Tag Archives: Food and Agriculture

UN Food Storage Facility Targeted as Saudi Coalition Closes in on Hodeida

A UN World Food Program grain facility, responsible for milling about a quarter of the wheat flour that the WFP distributes to Yemen’s hungriest people, was destroyed after being hit with more than 10 airstrikes as well as targeted shelling.

By Ahmed Abdulkareem. Published 11-9-2018 by MintPress News

Hodeida grain silo

At least 15 civilians were killed on Thursday after Saudi-led coalition aircraft and artillery carried out strikes against a residential area in Yemen’s strategic western province of Hodeida and the border areas of Sadaa.

A local source told MintPress News that Saudi jets conducted airstrikes against the al-Jabaliyah area in the al-Tuheita district in southern Hodeida on Thursday afternoon, killing 45-year-old Hassan al Ameri and his four daughters Sumiah, Hunood, Laila and Hend, who ranged in age from eight months to nine years old. Al Ameri’s twelve-year-old son, Ali, was also killed in the attack. Continue reading

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World hunger has risen for three straight years, and climate change is a cause

File 20181019 105748 ykw4l7.jpg?ixlib=rb 1.1

A man walks through a greenhouse in northeastern Uganda where sustainable agriculture techniques such as drought-resistant crops and tree planting are taught, Oct. 19, 2017. AP Photo/Adelle Kalakouti

Jessica Eise, Purdue University and Kenneth Foster, Purdue University

World hunger has risen for a third consecutive year, according to the United Nations’ annual food security report. The total number of people who face chronic food deprivation has increased by 15 million since 2016. Some 821 million people now face food insecurity, raising numbers to the same level as almost a decade ago.

The situation is worsening in South America, Central Asia and most regions of Africa, the report shows. It also spotlights a troubling rise in anemia among women of reproductive age. One in 3 women worldwide are affected, with health and developmental consequences for them and their children. Continue reading

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Prisoner strike exposes an age old American reliance on forced labor

American slavery was technically abolished in 1865, but a loophole in the 13th Amendment has allowed it to continue “as a punishment for crimes” well into the 21st century. Not surprisingly, corporations have lobbied for a broader and broader definition of “crime” in the last 150 years. As a result, there are more (mostly dark-skinned) people performing mandatory, essentially unpaid, hard labor in America today than there were in 1830.
Photo: Return to Now

Calvin Schermerhorn, Arizona State University

Prisoners in 17 states and several Canadian provinces are on strike in protest of prison labor conditions.

Their demonstrations are compelling Americans to understand that some everyday foods are produced behind bars, for cents on the hour, in a system many call “modern slavery.” Prisoners in the U.S. harvest and process eggs, orange juice, ground beef and fish. They also staff call centers, fight wildfires and make sugar.

For this work, they receive, on average, 86 cents a day, according to the Prison Policy Initiative, an advocacy group. Continue reading

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“Slap in the Face” to Poor Americans: House GOP Passes Farm Bill Attacking Nation’s Hungriest Families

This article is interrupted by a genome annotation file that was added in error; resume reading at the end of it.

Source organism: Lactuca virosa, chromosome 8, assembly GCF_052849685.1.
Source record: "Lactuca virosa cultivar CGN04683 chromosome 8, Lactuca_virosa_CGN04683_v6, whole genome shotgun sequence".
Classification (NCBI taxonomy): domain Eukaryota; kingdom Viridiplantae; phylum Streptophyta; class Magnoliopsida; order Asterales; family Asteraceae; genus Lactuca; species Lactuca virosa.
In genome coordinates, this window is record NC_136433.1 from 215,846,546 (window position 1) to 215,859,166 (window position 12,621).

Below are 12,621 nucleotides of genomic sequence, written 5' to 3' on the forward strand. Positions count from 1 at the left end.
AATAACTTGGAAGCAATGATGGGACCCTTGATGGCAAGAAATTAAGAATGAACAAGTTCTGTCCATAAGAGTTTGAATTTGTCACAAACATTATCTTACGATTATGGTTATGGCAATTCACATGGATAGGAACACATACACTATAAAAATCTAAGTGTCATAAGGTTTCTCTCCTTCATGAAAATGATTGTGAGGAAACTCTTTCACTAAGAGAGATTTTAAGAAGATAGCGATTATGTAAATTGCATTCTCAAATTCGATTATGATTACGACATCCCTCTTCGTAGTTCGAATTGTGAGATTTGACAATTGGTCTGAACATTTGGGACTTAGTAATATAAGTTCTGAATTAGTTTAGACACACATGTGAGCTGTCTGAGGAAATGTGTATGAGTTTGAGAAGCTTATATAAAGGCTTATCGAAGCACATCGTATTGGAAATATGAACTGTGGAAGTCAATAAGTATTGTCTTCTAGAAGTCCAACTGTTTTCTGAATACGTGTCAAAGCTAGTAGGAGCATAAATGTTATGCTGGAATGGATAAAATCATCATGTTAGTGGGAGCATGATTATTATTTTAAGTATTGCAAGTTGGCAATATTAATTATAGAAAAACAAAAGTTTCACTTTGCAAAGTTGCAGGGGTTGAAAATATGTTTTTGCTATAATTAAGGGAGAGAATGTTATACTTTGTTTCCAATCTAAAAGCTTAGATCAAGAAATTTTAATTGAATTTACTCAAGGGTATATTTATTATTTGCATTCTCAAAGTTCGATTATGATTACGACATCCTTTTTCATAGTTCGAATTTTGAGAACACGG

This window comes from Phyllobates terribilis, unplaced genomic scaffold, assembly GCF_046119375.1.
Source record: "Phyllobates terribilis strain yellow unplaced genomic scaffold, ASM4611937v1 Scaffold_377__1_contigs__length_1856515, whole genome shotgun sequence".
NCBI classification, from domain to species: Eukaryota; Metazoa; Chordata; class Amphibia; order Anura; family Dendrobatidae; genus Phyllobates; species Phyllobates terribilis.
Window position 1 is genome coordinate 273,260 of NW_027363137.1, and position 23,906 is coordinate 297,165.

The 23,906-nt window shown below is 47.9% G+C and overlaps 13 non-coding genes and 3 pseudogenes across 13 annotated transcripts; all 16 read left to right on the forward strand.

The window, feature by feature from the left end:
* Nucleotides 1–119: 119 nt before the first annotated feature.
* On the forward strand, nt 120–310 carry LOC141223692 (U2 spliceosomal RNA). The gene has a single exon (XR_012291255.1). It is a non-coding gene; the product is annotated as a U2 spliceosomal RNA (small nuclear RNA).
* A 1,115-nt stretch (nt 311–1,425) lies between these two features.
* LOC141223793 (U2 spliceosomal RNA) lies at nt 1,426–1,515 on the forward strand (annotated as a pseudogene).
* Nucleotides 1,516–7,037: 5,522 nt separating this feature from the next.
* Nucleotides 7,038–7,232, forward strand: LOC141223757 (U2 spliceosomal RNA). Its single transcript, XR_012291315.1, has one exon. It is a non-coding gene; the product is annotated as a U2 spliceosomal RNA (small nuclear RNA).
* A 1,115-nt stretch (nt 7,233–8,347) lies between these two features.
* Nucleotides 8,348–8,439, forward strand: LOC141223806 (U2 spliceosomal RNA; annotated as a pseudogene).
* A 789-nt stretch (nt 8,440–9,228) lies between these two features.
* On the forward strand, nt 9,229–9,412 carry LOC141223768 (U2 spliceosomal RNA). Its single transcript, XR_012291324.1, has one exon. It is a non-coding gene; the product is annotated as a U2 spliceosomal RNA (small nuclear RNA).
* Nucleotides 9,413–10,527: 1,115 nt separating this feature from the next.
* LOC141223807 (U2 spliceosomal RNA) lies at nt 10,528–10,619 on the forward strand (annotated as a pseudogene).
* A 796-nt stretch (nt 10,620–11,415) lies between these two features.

“This is just another attempt by Paul Ryan to pretend that the biggest problem with the federal deficit is lazy poor people, not the $1.5 trillion tax cut he and his colleagues just gave to the richest people in the country.”

By  for Common Dreams. Published 6-22-2018

A grocery store in Missouri informs customers that food stamps are accepted. (Photo: Paul Sableman/Flickr/cc)

With the Poor People’s Campaign protesting “policy violence against families and children” outside the Capitol Building, House Republicans on Thursday forced through a “shameful” and “cruel” Farm Bill that would deprive about 2 million Americans of the Supplemental Nutrition Assistance Program (SNAP), often called food stamps.

“It’s a deliberate slap in the face to the millions of low-income Americans who rely on SNAP benefits to survive,” declared Morris Pearl, chair of Patriotic Millionaires. “We don’t want to live in a country where the government allows its citizens to starve, and neither should anyone else.” Continue reading

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With ‘Merger From Hell’ Reportedly Approved by DOJ, Warnings of Agrichemical Chokehold on Food System

Watchdog groups raise concerns after Wall Street Journal reports that Bayer’s bid to acquire Monsanto has been approved.

By Andrea Germanos, staff writer for CommonDreams. Published 4-9-2018

(L-R) Executive Vice President for the Agriculture Division of the E. I. DuPont de Nemours and Company James Collins, President and CEO of Dow AgroSciences, LLC, Tim Hassinger, CEO of Syngenta International AG Erik Fyrwald, President and CEO of Bayer CropScience North America Jim Blome, and Executive Vice President and Chief Technology Officer of the Monsanto Company Robb Fraley testify during a hearing before the Senate Judiciary Committee September 20, 2016 on Capitol in Washington, DC. The committee held a hearing on ‘Consolidation and Competition in the U.S. Seed and Agrochemical Industry.’Photo: Zimbio

Watchdog groups sounded alarms on Monday after the Wall Street Journal reported that the proposed mega-merger of Bayer and Monsanto has cleared its final regulatory hurdle in the United States.

The reported approval from the Justice Department came “after the companies pledged to sell off additional assets,” the Journal reported, and despite concerns raised by hundreds of food and farm groups. It also comes weeks after the European Commission gave its thumbs up. Continue reading